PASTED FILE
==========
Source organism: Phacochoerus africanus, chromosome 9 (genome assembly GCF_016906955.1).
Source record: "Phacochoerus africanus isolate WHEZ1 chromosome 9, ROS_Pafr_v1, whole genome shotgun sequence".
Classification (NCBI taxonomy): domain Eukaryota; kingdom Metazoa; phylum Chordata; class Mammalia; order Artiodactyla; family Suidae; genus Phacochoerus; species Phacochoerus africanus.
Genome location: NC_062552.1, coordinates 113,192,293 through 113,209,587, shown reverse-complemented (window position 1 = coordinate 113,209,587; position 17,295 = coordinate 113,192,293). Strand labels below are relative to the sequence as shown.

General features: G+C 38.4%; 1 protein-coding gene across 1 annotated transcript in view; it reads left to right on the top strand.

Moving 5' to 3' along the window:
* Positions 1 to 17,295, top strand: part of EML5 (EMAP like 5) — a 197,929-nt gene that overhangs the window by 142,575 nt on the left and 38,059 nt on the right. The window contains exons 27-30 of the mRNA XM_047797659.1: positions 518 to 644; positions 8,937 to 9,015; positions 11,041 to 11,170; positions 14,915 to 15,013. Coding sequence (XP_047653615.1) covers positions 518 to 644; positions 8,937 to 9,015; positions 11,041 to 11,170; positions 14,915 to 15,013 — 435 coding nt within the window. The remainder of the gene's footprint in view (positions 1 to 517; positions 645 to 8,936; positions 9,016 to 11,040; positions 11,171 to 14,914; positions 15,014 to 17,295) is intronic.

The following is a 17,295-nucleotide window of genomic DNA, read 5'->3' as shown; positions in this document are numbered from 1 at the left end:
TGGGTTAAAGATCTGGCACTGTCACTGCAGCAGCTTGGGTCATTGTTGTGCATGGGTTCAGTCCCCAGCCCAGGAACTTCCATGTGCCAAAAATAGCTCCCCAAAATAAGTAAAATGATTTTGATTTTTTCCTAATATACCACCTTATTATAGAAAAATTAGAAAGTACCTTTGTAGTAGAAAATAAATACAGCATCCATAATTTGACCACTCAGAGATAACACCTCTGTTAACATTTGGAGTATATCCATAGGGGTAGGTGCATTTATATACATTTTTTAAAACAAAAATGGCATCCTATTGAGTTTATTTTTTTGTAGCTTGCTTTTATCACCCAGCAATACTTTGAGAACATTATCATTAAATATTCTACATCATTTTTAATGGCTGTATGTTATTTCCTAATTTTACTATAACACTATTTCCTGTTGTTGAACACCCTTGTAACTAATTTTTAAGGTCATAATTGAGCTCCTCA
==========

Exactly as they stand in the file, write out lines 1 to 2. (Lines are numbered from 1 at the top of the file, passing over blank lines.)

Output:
Source organism: Phacochoerus africanus, chromosome 9 (genome assembly GCF_016906955.1).
Source record: "Phacochoerus africanus isolate WHEZ1 chromosome 9, ROS_Pafr_v1, whole genome shotgun sequence".